cfile.c File Reference

The main CFile library code. More...

#include <zlib.h>
#include <bzlib.h>
#include <stdarg.h>
#include <string.h>
#include <stdlib.h>
#include <talloc.h>
#include <sys/types.h>
#include <sys/stat.h>
#include <attr/xattr.h>
#include <time.h>
#include <errno.h>
#include "cfile.h"

Data Structures

struct  cfile_struct
 the structure of the actual file handle information we pass around More...
struct  size_xattr_struct
 The structure used in the extended attributes to store uncompressed file sizes and the associated time stamp. More...

Defines

#define CFILE_BUFFER_SIZE   1024
#define isafullline(line, len)   ((line)[(len-1)] == '\n' || (line)[(len-1)] == '\r')

Typedefs

typedef enum filetype_enum CFile_type
 A set of the types of file we recognise.

Enumerations

enum  filetype_enum { UNCOMPRESSED, GZIPPED, BZIPPED }

Functions

static void bzip_attempt_store (CFile *fp, off_t size)
 Attempt to store the file size in the extended user attributes.
static int cf_destroyclose (CFile *fp)
 close the file when the file pointer is destroyed.
static void finalise_open (CFile *fp)
 The common things we do with a file handle when it's being opened.
static int bz_fgetc (CFile *fp)
 An implementation of fgetc for bzip2 files.
static CFile_type file_extension_type (const char *name)
 Detect the file type from its extension.
CFilecfopen (const char *name, const char *mode)
 Open a file for reading or writing.
CFilecfdopen (int filedesc, const char *mode)
 Open a file from a file descriptor.
static off_t bzip_calculate_size (CFile *fp)
 Calculate the size of a bzip2 file by running it through bzcat.
static int bzip_attribute_size (CFile *fp)
 Give the uncompressed file size, or 0 if errors.
off_t cfsize (CFile *fp)
 Returns the _uncompressed_ file size.
int cfeof (CFile *fp)
 Returns true if we've reached the end of the file being read.
char * cfgets (CFile *fp, char *str, int len)
 Get a string from the file, up to a maximum length or newline.
char * cfgetline (CFile *fp, char *line, int *maxline)
 Read a full line from the file, regardless of length.
int cvfprintf (CFile *fp, const char *fmt, va_list ap)
 Print a formatted string to the file, from another function.
int cfprintf (CFile *fp, const char *fmt,...)
 Print a formatted string to the file.
int cfread (CFile *fp, void *ptr, size_t size, size_t num)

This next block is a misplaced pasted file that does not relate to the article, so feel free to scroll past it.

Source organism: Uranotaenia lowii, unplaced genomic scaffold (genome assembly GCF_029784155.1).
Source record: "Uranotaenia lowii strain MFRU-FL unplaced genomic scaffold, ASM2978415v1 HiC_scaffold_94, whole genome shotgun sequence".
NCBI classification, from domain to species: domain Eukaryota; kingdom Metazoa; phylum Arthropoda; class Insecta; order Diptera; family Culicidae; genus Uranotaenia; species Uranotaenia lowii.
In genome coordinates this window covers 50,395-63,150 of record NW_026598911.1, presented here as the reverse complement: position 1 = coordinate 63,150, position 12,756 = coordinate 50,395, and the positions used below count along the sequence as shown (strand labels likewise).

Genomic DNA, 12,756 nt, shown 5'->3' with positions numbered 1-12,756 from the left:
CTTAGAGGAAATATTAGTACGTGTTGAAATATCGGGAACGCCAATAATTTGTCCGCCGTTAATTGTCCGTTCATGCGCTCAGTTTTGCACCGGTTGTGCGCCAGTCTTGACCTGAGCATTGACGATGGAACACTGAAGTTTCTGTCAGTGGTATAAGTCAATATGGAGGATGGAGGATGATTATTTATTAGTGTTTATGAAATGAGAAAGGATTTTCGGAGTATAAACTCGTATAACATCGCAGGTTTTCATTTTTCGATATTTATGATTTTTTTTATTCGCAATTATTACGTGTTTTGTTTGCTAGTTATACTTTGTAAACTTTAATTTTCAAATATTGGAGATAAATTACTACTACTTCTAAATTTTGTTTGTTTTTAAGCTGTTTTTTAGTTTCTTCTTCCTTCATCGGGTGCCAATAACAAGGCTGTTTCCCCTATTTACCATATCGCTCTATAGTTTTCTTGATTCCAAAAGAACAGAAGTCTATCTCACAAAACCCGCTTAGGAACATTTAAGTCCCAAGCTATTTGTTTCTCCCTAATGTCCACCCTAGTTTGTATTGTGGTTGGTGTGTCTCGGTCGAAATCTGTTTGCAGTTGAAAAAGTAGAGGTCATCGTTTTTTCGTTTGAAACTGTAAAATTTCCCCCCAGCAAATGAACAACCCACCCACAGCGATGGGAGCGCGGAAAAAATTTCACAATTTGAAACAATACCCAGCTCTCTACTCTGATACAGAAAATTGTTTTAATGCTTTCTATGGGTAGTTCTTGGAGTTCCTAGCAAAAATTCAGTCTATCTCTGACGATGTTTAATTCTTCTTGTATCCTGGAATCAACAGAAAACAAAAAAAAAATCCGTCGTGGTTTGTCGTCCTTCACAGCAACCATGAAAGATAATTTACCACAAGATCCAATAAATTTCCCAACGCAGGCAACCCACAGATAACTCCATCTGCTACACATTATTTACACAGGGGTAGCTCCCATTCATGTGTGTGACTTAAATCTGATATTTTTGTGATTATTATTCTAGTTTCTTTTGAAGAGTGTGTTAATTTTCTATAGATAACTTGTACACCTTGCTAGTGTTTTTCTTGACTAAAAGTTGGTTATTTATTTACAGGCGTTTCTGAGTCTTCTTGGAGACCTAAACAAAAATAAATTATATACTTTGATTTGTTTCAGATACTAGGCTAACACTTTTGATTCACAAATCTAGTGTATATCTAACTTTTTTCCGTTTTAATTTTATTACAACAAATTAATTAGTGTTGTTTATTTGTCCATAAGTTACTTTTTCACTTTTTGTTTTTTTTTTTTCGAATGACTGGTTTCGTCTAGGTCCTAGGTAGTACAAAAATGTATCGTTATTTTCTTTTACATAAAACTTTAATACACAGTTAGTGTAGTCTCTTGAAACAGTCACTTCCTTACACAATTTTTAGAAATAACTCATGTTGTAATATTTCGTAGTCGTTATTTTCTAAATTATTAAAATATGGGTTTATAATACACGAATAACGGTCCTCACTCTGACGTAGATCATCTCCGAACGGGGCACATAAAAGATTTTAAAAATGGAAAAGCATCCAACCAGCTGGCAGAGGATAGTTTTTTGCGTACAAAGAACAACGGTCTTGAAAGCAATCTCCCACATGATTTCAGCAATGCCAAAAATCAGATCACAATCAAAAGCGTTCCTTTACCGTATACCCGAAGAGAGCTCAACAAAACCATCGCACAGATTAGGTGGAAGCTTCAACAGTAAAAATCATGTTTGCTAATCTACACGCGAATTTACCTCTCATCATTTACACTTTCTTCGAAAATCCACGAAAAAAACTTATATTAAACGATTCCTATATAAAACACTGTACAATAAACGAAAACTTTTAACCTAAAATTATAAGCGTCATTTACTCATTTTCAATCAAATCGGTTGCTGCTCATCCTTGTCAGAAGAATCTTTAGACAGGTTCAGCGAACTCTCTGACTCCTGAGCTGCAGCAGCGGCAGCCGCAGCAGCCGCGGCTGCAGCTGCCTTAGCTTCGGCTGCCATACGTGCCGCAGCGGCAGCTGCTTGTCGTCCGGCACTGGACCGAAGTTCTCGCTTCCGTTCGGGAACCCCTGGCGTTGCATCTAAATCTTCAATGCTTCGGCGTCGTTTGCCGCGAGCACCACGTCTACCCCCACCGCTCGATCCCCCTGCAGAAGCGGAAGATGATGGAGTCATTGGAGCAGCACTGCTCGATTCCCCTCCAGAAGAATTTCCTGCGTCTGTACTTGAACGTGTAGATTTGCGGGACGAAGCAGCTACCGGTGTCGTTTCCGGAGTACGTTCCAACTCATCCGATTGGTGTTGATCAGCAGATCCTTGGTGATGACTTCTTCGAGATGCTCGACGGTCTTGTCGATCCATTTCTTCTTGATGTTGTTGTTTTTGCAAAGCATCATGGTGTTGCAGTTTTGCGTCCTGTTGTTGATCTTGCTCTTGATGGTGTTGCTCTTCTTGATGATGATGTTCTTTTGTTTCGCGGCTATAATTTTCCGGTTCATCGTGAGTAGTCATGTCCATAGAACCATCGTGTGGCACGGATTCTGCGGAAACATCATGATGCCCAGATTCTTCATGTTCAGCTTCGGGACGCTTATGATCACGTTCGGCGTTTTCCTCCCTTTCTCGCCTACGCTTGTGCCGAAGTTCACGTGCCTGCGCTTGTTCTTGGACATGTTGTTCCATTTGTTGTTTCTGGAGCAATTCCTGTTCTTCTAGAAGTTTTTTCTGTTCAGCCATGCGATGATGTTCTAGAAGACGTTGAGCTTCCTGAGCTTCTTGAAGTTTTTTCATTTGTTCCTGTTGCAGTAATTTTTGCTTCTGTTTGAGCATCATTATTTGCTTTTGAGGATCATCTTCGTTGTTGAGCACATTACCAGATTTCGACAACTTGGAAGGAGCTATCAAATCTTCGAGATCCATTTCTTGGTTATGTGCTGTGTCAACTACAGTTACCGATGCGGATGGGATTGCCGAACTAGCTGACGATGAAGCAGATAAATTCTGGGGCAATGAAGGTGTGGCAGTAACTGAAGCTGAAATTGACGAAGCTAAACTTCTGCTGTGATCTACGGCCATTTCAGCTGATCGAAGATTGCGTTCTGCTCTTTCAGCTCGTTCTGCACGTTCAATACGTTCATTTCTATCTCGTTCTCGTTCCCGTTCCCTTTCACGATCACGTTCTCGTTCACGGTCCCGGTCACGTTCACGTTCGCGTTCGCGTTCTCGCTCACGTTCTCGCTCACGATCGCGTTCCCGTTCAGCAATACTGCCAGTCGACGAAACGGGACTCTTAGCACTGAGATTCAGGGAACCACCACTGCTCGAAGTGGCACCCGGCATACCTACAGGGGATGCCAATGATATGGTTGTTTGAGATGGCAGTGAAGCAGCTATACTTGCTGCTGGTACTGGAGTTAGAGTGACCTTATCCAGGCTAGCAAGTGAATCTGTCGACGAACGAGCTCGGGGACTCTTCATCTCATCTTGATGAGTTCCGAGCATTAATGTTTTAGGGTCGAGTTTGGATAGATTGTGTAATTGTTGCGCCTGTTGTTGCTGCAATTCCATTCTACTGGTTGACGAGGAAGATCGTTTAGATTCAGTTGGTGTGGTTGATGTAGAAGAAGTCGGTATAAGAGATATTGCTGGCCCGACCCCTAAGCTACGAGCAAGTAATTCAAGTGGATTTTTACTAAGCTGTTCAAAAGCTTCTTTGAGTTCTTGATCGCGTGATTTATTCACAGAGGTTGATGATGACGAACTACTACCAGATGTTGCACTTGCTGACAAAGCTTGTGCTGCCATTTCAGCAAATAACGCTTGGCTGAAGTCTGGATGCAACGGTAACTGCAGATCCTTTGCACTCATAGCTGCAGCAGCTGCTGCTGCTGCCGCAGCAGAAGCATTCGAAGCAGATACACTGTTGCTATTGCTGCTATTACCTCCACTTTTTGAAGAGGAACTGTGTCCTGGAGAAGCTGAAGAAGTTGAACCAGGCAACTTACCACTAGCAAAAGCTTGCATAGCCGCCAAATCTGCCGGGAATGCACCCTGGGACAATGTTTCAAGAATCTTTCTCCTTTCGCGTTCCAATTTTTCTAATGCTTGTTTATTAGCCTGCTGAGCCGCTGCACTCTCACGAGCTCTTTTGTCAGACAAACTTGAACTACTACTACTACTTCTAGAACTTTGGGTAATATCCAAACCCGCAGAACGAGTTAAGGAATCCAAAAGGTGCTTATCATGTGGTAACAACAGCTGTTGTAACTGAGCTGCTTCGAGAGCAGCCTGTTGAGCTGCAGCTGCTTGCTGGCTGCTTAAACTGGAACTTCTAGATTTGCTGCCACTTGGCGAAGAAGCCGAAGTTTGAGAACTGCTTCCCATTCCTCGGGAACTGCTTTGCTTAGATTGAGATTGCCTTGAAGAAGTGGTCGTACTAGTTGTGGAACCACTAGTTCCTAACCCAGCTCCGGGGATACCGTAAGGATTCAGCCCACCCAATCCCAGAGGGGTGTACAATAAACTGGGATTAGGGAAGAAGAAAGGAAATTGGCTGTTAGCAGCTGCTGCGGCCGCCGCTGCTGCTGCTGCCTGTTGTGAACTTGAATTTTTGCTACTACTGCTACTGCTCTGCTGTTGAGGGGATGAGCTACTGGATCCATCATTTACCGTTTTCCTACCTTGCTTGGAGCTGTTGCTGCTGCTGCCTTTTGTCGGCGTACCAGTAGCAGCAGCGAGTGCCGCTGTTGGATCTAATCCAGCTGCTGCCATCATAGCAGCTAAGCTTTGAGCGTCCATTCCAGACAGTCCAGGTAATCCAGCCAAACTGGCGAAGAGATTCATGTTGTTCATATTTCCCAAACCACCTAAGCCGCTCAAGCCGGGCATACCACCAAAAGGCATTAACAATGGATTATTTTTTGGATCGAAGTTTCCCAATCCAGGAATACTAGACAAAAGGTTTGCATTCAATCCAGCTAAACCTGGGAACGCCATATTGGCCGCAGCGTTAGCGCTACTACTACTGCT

Read a block of data from the file.
int cfwrite (CFile *fp, const void *ptr, size_t size, size_t num)
 Write a block of data from the file.
int cfflush (CFile *fp)
 Flush the file's output buffer.
int cfclose (CFile *fp)
 Close the given file handle.

Variables

void * pwlib_context = NULL


Detailed Description

The main CFile library code.


Define Documentation

#define CFILE_BUFFER_SIZE   1024

The size of the character buffer for reading lines from bzip2 files.

This isn't really a file cache, just a way of saving us single-byte calls to bzread.

#define isafullline ( line,
len   )     ((line)[(len-1)] == '\n' || (line)[(len-1)] == '\r')

Macro to check whether the line is terminated by a newline or equivalent


Typedef Documentation

CFile_type

A set of the types of file we recognise.


Enumeration Type Documentation

enum filetype_enum

Enumerator:
UNCOMPRESSED  Indicates an uncompressed file
GZIPPED  Indicates a file compresed with zlib
BZIPPED  Indicates a file compressed with bzlib


Function Documentation

static int bz_fgetc ( CFile fp  )  [static]

An implementation of fgetc for bzip2 files.

bzlib does not implement any of the 'low level' string functions. In order to support treating a bzip2 file as a 'real' file, we we need to provide fgets (for the cfgetline function, if nothing else). The stdio.c implementation relies on fgetc to get one character at a time, but this would be inefficient if done as continued one-byte reads from bzlib. So we use the buffer pointer to store chunks of the file to read from.

Parameters:
fp The file to read from.
Returns:
the character read, or EOF (-1).

static void bzip_attempt_store ( CFile fp,
off_t  size 
) [static]

Attempt to store the file size in the extended user attributes.

If we've had to calculate the uncompressed file size the hard way, then it's worth saving this. This routine attempts to do so. If we can't the value is discarded and the user will have to wait for the file size to be calculated afresh each time.

Parameters:
fp The file handle to check.
size The uncompressed size of the file in bytes.
See also:
cfsize

static int bzip_attribute_size ( CFile fp  )  [static]

Give the uncompressed file size, or 0 if errors.

This function checks whether we:

static off_t bzip_calculate_size ( CFile fp  )  [static]

Calculate the size of a bzip2 file by running it through bzcat.

The only way to get the uncompressed size of a bzip2 file, if there's no other information about it, is to count every character. Here we run it through bzcat and wc -c, which some might argue was horribly inefficient - but these tools are designed for the job, whereas we'd have to run it through a buffer here anyway.

If we have extended attributes, we can try to cache this value in them (see below).

Parameters:
fp The file whose size needs calculating.
Returns: